Definition of fan
- a ceiling fan to stir the air
There are a good number of etymological myths in the English language, stories about the origins of words (such as the widespread notion that posh originated as an acronym for “port out, starboard home”) which are, to put it kindly, inaccurate. But this does not mean that every vivid account of linguistic origin is fictitious. Many words, such as fan, do have colorful backstories.
Fan is generally–and very likely correctly–believed to be a shortened form of fanatic. The origin of fanatic (which can be traced back to the Latin word fanum, meaning “sanctuary, temple”) is less often commented on. In English, fan made an early appearance in the late 17th century only to disappear for two centuries, resurfacing in the late 19th century. In this later period of use, it often referred to the devoted observers of, or participants in, a sport. An 1885 article from The Kansas City Times, for example, contains the line “The base ball ‘fans’ of the ploice [sic] force and fire department engage in a ball game.”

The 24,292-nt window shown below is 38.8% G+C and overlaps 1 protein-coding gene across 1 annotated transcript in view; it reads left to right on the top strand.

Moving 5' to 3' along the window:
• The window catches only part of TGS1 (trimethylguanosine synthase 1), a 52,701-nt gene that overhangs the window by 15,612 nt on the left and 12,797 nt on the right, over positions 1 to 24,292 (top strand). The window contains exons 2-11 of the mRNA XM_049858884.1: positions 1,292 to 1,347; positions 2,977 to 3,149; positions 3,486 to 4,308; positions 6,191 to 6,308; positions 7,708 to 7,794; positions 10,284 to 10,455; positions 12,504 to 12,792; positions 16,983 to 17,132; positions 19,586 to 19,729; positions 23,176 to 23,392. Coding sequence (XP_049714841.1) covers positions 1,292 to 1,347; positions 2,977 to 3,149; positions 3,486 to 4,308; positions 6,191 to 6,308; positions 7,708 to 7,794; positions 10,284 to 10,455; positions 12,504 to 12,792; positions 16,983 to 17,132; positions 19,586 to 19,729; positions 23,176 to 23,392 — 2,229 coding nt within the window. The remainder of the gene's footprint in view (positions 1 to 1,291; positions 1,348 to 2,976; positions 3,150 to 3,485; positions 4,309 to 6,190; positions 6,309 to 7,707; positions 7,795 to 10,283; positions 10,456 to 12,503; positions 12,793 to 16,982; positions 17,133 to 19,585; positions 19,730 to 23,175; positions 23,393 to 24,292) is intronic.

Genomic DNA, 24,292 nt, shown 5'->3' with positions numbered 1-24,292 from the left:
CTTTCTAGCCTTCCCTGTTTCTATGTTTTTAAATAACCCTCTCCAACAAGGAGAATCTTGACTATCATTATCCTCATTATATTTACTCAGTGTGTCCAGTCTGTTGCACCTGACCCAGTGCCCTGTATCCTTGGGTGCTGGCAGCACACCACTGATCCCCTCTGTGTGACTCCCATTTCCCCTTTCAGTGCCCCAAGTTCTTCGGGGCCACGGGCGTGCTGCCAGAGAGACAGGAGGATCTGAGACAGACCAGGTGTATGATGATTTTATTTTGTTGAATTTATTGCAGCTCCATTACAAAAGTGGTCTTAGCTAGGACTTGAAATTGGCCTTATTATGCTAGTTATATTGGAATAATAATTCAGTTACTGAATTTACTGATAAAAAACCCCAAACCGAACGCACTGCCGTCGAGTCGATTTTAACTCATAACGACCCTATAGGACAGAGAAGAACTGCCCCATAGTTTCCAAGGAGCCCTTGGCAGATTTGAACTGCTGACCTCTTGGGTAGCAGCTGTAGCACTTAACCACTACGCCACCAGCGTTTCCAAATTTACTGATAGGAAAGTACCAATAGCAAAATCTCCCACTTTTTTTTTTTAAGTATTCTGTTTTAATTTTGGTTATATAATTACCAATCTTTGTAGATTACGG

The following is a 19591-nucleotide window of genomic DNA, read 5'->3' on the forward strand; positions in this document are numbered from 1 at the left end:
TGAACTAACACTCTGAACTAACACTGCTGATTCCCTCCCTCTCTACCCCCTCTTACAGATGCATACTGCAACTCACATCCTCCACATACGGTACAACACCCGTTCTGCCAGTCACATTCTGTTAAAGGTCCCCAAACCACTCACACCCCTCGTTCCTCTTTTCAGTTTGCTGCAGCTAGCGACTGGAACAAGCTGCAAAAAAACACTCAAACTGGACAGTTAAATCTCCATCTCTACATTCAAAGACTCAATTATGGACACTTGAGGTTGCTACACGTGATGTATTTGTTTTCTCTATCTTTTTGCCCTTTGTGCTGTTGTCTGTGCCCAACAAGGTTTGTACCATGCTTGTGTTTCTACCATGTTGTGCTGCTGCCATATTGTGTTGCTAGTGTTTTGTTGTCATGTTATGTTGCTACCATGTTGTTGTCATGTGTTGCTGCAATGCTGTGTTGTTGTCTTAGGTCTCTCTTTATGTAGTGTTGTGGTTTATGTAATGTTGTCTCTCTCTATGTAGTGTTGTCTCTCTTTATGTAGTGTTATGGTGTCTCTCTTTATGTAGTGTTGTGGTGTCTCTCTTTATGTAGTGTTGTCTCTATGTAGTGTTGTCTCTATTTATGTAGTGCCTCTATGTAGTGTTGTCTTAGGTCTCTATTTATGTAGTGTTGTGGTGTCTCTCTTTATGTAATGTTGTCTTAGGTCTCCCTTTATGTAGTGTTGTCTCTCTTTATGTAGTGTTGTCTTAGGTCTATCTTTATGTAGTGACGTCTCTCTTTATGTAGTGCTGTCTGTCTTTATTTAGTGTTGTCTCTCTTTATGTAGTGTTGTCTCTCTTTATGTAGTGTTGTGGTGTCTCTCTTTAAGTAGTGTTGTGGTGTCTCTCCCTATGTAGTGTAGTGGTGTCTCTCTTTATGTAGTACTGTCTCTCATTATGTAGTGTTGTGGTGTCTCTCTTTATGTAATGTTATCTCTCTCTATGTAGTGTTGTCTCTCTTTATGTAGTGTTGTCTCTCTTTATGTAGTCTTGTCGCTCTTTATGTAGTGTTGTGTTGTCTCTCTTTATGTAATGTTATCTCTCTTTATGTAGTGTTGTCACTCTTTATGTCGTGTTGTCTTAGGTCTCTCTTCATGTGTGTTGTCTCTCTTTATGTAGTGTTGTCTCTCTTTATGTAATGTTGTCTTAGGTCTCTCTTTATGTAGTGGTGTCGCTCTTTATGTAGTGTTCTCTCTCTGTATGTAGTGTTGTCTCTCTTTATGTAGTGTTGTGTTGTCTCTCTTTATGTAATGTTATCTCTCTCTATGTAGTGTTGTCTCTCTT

He fanned himself with a newspaper while he waited for the bus.
The pitcher has fanned six batters in the first three innings.
The batter fanned on a curveball.
First Known Use: 1682See Words from the same year
: to move air on or toward (someone or something) with a fan
baseball : to strike out
What made you want to look up fan? Please tell us where you read or heard it (including the quote, if possible).
an inn where caravans rest at night
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